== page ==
Trish Adlesic is an Oscar-nominated and Emmy-winning producer/director. Her producing credits include “Gasland” and “Gasland Part II.” She co-directed and co-produced “I Am Evidence.” Adlesic has over 20 years of experience working in narrative filmmaking and worked on the hit TV show “Law & Order: SVU” for 14 seasons.
“A Tree of Life” started screening at the 2021 DOC NYC Film Festival on November 14. The fest runs from November 10-28.
W&H: Describe the film for us in your own words.
TA: “A Tree of Life” is a deeply personal portrait of the survivors, victims, and family members of the Pittsburgh synagogue attack and brings into sharp focus the hate-based crisis that threatens our collective safety and democracy.
When we embarked on this project we thought we were telling an American-Jewish story centered in the city of Pittsburgh, but found, in fact, that we were telling a universal story of a community coming together to rise up against hate. While “A Tree of Life” focuses on an anti-Semitic attack on a synagogue, it is but one heartbreaking story in our national “hate crisis” driven by anti-Semitic, racist, and white supremacist sentiment. As Rabbi Jeffrey Myers, now often referred to as “America’s Rabbi” following the Tree of Life attack, states, “It promotes a moral decay in humanity when you’re going to treat people as an ‘other’ and think of them as less than human.”
W&H: What drew you to this story?
TA: I was in Pittsburgh at my childhood home visiting with my elderly father on the day of the Tree of Life synagogue attack. Everyone in the city was in an overwhelmingly profound state of shock. We could not believe someone would do something so horrifying. My heart is filled with love for the families of the slain who have had to endure such terrible loss and for the survivors as they all find a path to cope with this painful reality.
This story is personal to me, not just because I know how at odds this act of hate is with Pittsburgh’s caring and diverse community, but because of my husband’s family legacy. My grandfather-in-law personally brought a few hundred European Jews to New York City during the Nazis’ rise to power. Anti-Semitic mass murder was a dark history associated with the old country, not our modern American promise. That changed for me on October 27, 2018. I wanted to support and serve my Pittsburgh neighbors and friends by creating a work that would contribute to healing from this unspeakable tragedy, and to help prevent it from ever happening again.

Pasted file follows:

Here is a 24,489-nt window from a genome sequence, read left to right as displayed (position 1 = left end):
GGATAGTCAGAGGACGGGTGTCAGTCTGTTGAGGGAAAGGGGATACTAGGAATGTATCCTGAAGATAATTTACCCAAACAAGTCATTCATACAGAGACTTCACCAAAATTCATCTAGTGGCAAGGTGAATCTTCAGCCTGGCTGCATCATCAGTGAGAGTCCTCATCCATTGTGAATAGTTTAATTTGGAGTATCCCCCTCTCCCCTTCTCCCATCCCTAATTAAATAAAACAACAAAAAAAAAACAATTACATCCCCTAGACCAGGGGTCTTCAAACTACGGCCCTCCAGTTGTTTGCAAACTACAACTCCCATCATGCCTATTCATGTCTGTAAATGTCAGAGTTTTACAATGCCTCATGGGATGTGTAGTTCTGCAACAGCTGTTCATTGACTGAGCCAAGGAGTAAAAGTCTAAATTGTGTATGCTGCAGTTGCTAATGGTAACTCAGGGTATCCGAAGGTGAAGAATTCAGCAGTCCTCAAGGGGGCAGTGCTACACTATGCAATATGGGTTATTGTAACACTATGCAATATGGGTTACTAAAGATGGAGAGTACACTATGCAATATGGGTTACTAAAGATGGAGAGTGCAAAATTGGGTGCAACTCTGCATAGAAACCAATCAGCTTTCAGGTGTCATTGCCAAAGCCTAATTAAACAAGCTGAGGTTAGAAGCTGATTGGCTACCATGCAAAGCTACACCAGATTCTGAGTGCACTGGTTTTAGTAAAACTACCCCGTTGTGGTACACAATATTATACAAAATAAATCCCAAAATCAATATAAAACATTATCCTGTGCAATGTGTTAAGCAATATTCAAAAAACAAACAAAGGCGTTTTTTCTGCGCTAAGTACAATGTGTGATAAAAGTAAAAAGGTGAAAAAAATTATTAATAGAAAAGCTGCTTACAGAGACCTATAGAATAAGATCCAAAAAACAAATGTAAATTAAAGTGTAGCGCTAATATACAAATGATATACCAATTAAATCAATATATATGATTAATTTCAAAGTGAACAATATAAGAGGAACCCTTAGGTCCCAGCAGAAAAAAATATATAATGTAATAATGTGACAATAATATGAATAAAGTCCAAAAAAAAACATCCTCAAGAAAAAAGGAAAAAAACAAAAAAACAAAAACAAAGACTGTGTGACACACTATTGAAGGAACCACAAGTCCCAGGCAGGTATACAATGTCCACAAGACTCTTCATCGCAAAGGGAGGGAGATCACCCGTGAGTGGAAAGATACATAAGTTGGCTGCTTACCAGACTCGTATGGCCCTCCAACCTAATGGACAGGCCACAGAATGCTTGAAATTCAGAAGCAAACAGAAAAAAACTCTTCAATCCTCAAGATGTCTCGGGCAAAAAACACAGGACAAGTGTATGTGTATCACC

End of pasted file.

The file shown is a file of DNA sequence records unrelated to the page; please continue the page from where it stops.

When we started making “A Tree of Life,” the day after the deadliest anti-Semitic attack against Jews on American soil in October 2018, it was hard to imagine how the outlook for the American promise of “liberty and justice for all” could be any more bleak. And yet, since the start of 2021, we’ve seen a deadly white supremacist attack on the U.S. Capitol, systemic efforts to disenfranchise BIPOC voters as part of a strategy to further encode racist and discriminatory policies and institutions in American life, and 711 mass shootings [as of October 31] — leaving 795 people dead and 2,760 injured, for a total of 3,555 total victims.
In my heart I knew that the only people who could tell this story were the ones who lived through it and those that were left behind to endure the never-ending pain of losing their loved ones to such an unfathomable anti-Semitic tragedy. I drew on my trauma-informed, evidence-based journalism training to create a safe space for the participants, and spent years with the survivors and the families of the victims, building a close relationship with mutual trust and respect.
At the heart of “A Tree of Life” is a deep desire to address the swelling tide of hate in the United States, a wave of hate that begins with a long history of domestic and international anti-Semitism.
W&H: What do you want people to think about after they watch the film?